It just so happens that in 1943, five of the brightest Christian minds of the time—C.S. Lewis, Jacques Maritain, T. S. Eliot, W. H. Auden, and Simone Weil—were all writing, speaking, and thinking about education and what it means to be human.
Larsen’s three chapters relate to the larger themes of incarnation, skepticism, and sanctification within the greater context of the Victorian crisis of faith.
Every so often, a new book comes along that considers how the church must change, or reshape itself, for the current historical moment. So, it should come as no surprise that another book would come at this particular time.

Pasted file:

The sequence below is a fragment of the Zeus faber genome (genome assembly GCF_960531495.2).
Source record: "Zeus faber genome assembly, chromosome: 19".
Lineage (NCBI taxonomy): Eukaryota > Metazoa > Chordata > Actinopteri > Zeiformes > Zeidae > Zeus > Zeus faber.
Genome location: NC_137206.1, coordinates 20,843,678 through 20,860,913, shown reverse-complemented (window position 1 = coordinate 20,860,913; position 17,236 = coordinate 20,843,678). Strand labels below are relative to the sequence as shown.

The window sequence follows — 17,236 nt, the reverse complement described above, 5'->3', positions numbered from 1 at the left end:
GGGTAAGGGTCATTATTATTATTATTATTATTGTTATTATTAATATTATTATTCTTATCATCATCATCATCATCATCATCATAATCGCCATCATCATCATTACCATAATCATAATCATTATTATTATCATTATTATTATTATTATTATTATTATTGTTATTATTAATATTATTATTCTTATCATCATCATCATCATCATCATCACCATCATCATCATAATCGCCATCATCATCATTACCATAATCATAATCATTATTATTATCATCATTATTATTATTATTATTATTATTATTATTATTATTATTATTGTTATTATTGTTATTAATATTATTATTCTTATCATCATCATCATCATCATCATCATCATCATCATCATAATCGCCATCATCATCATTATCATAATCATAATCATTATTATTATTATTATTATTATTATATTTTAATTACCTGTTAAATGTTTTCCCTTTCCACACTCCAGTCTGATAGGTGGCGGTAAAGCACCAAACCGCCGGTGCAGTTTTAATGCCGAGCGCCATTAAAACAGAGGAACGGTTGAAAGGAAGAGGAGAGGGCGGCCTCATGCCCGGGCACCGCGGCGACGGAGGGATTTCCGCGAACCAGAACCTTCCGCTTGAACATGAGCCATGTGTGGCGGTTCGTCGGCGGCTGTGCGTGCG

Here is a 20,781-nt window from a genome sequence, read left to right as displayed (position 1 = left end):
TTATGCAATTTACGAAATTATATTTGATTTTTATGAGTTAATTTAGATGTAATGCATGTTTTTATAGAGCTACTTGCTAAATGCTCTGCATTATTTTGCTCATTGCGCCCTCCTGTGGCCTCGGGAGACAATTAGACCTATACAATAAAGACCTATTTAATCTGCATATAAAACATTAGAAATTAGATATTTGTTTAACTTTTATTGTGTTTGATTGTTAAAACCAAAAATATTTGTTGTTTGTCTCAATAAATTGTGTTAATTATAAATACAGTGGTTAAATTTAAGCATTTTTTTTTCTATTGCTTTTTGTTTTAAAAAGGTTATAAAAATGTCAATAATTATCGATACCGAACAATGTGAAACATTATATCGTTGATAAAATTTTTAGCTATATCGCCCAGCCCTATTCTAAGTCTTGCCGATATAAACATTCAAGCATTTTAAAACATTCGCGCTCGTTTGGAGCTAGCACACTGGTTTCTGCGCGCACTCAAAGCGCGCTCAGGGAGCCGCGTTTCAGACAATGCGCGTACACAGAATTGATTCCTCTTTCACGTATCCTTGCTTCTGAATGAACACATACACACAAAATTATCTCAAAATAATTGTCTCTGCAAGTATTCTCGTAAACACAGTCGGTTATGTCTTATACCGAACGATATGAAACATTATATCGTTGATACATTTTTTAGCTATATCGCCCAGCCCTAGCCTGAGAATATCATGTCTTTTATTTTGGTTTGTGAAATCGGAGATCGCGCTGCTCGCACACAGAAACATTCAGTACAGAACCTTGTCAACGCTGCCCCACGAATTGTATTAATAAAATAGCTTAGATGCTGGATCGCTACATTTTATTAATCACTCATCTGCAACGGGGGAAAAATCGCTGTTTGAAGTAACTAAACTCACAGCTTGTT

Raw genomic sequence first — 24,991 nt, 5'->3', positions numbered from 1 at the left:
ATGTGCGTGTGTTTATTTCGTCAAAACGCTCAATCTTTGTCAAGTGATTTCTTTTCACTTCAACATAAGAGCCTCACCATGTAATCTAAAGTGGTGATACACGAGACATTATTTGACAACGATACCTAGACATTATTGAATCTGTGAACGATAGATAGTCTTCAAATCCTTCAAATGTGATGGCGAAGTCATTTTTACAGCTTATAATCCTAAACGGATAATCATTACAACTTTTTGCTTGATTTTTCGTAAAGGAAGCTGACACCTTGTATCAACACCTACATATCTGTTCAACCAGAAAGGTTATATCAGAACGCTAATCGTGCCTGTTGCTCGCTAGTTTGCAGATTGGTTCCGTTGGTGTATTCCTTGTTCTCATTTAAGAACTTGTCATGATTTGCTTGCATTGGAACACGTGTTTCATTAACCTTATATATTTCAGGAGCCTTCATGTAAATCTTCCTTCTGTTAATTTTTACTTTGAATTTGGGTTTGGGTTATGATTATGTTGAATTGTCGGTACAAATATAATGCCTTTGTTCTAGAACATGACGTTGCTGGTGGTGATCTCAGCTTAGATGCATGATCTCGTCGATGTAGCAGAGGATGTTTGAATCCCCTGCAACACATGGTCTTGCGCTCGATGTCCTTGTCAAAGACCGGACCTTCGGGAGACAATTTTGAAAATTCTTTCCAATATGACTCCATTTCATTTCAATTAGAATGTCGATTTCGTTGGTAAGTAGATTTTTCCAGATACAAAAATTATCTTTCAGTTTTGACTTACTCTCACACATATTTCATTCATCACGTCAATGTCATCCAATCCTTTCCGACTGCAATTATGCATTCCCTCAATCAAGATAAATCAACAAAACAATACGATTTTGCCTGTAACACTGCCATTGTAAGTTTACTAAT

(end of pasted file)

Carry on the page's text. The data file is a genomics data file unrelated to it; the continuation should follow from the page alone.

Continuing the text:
In his book Culture Care, Makoto Fujimura describes how our culture is influenced by a post-industrial, utilitarian view of life: life is a battle to compete for resources, which are growing increasingly scarce.
Christians typically assume that the best way to avoid this temptation of engaging in sexual impurity is to avoid anything even resembling friendship with someone of the opposite sex. Byrd, however, argues that avoidance is not purity; it is simply avoidance.
Secularization. Disunity within the faith. Christians standing by—even participating—in horrific acts of genocide. These acts are some of the sobering issues that Brian Stanley explores in his ambitious, one-volume history of twentieth-century Christianity.